Stephania Varalli | Founder of Women of Influence

Introduction

Success leaves clues.

Finance Strategists sat down with Stephania Varalli, founder of Women of Influence. She shared her thoughts on the past, present, and future of the company, as well as the insights she has gained from running the business.

Who is Stephania Varalli?

Q:  Who are you and what’s your background?

I was a quintessential weird kid whose favourite hobbies were reading and writing, and I managed as an adult to build a career around storytelling. I started out in advertising, then joined a friend in a media start-up that we grew into the #1 lifestyle site for women in Canada. After selling my shares, I spent several years as a freelance writer and editor, taking the concept of a ‘remote office’ to a global scale. 

Shortly after joining Women of Influence for a three-month gig editing their magazine, I found myself buying the company. The work I’m doing now is still storytelling — but with a very energizing purpose of helping to create more gender equity in the workplace.

Q:  Who has been your biggest influence, and why did they have such a significant effect on you?

It’s perhaps a bit cliché to say my parents, but they are hard role models to beat — they both immigrated from Italy with pretty much nothing, immersed themselves in a new culture, and forged unique and successful paths as entrepreneurs. 

I credit them for my work ethic, my drive, and my belief that every problem has a solution. And watching my mother build her business from the ground up — which I didn’t even realize was a rare privilege until I joined WOI — certainly made it easier to imagine myself doing the same.

Q:  Knowing what you know now, what advice would you have given your younger self?

Your accomplishments will only provide temporary satisfaction if they are more aligned with others’ expectations of you, rather than your own.

Business

Q:  What is Women of Influence?

We’re an organization striving to create a more equitable work-life for women and other marginalized groups. We connect with our WOI Community through events, awards, and media, sharing the unfiltered success stories of a diverse group of role models, and the lessons they’ve learned along the way. 

We know that when it is done right, these stories not only inspire, but also educate, and connect — they start to redefine perceptions of gender roles and abilities. We believe if we can change the narrative, we can change the world.   

Q:  What separates Women of Influence from its competitors?

What sets us apart from other organizations (I don’t really think of them as competitors, because we are all striving towards a common goal) is our focus on storytelling and the very specific way we do it.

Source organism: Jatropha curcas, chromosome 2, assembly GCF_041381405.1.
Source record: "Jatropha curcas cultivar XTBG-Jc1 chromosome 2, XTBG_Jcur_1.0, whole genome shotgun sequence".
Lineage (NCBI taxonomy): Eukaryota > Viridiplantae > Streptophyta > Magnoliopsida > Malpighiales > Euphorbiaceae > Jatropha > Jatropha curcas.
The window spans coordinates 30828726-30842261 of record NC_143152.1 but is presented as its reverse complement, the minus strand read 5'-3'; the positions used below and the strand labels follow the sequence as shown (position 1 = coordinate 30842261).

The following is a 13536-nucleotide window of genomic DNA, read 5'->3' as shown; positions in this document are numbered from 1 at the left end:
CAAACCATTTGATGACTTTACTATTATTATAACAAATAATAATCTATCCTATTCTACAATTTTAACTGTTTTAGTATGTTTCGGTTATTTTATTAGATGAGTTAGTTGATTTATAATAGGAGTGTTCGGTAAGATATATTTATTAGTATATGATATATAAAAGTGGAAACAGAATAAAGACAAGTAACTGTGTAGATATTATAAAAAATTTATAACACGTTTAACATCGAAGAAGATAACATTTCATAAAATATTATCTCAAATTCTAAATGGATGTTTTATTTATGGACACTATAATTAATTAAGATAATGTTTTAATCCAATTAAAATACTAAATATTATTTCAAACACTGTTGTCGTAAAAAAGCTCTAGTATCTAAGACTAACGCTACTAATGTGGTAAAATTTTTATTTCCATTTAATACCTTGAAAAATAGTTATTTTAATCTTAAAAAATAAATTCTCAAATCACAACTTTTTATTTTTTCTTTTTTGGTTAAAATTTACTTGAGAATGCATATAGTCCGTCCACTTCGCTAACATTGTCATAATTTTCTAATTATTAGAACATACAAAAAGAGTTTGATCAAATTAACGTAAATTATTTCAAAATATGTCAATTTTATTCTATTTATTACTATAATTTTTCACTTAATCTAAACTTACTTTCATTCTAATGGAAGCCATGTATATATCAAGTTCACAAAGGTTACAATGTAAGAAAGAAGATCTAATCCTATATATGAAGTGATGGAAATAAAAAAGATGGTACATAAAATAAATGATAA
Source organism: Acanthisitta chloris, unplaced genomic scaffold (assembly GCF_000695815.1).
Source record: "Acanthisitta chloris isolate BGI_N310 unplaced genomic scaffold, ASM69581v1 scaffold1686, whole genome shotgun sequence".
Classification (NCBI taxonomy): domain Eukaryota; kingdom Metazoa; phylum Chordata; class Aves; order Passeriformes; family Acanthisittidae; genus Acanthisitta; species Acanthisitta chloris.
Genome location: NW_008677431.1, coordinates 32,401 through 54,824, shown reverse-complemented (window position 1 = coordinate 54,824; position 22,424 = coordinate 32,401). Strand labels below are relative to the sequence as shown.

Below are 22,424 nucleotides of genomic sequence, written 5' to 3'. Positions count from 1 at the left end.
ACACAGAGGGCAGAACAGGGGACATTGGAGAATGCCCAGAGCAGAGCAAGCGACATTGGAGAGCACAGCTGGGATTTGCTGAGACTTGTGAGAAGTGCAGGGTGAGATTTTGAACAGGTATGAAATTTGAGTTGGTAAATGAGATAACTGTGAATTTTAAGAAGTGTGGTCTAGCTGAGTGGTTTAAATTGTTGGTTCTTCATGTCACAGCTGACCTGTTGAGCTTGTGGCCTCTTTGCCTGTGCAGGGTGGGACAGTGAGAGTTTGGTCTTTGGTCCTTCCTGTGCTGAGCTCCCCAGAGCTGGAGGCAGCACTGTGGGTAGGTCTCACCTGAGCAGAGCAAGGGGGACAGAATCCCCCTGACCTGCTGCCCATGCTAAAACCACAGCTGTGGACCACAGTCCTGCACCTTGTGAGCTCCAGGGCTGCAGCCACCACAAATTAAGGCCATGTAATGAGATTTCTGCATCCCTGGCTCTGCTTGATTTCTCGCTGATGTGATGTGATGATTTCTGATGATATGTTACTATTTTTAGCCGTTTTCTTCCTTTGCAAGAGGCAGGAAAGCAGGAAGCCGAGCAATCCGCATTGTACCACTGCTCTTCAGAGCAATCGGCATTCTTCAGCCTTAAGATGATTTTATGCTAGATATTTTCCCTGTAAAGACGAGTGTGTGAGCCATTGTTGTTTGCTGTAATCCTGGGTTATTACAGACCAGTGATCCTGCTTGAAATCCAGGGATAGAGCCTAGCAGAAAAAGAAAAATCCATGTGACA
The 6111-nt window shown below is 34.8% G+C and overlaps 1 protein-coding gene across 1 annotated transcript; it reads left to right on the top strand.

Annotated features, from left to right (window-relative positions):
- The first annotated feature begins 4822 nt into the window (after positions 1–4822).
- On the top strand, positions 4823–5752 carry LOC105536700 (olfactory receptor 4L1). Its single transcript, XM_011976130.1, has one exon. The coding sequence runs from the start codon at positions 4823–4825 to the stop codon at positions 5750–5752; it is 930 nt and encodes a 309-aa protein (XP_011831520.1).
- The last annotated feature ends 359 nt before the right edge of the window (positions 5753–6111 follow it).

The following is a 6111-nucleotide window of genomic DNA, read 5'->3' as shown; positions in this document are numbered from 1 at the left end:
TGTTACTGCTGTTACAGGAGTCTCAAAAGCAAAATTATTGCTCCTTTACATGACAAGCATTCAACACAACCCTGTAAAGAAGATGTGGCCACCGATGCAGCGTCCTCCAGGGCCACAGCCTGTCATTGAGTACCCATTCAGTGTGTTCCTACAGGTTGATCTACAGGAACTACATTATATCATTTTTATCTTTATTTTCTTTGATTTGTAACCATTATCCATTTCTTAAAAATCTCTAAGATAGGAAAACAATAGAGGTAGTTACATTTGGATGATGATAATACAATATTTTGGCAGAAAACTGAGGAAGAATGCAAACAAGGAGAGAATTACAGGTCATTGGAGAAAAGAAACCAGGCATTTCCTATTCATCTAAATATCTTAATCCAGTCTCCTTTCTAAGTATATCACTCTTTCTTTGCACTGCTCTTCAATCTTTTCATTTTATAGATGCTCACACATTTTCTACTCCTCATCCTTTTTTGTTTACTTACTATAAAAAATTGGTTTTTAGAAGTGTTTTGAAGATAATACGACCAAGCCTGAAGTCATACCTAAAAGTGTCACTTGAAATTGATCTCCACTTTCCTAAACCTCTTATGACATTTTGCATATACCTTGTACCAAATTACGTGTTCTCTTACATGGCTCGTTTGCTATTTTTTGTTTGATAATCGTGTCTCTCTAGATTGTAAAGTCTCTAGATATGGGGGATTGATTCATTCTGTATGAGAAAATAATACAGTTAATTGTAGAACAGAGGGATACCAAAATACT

We believe in spotlights instead of pedestals, which means we do not put upon women an unrealistic expectation of perfection — we talk as openly about flaws and challenges as we do triumphs. And when we tell the stories of inspirational business leaders, entrepreneurs, politicians, activists, and more, we focus on what they do, rather than their gender. 

Our goal is to normalize the perception of women in these roles, and that’s not going to happen if we’re calling a CEO a GirlBoss.

Q:  What led you to start Women of Influence?

My partner and I are actually in the third round of leadership for the company. When we took over in 2015, WOI was mainly focused on events, but I saw a huge opportunity to reach more people by building up the digital media side of the business. Being able to use my skill set for a cause I’m passionate about has been a dream, even on the days when it has been very hard work.

Q:  What has the experience of building the business taught you?

When you’re starting out as an entrepreneur, you often end up wearing a lot of hats — but we never would have been successful if I’d truly tried to do it all, rather than acknowledging my weaknesses, and hiring to fill in those gaps. 

As we grew, I had to learn a new rule: Just because you can, doesn’t mean you should. I’m now taking things off my plate that I’m capable of so I can make more room for the things I’m great at, and that contribute to the company’s growth.

Q:  Where do you see things headed for you and the company in the next five years?

Our community is ten times larger today than it was two years ago, and it’s far more global, and I’d of course like to see that trajectory continue. We’re focusing our efforts now on creating new opportunities for connections, whether that’s through events (finally in person again!), membership offerings, courses, and more.

For more information, visit womenofinfluence.ca.

Published on: May 20, 2022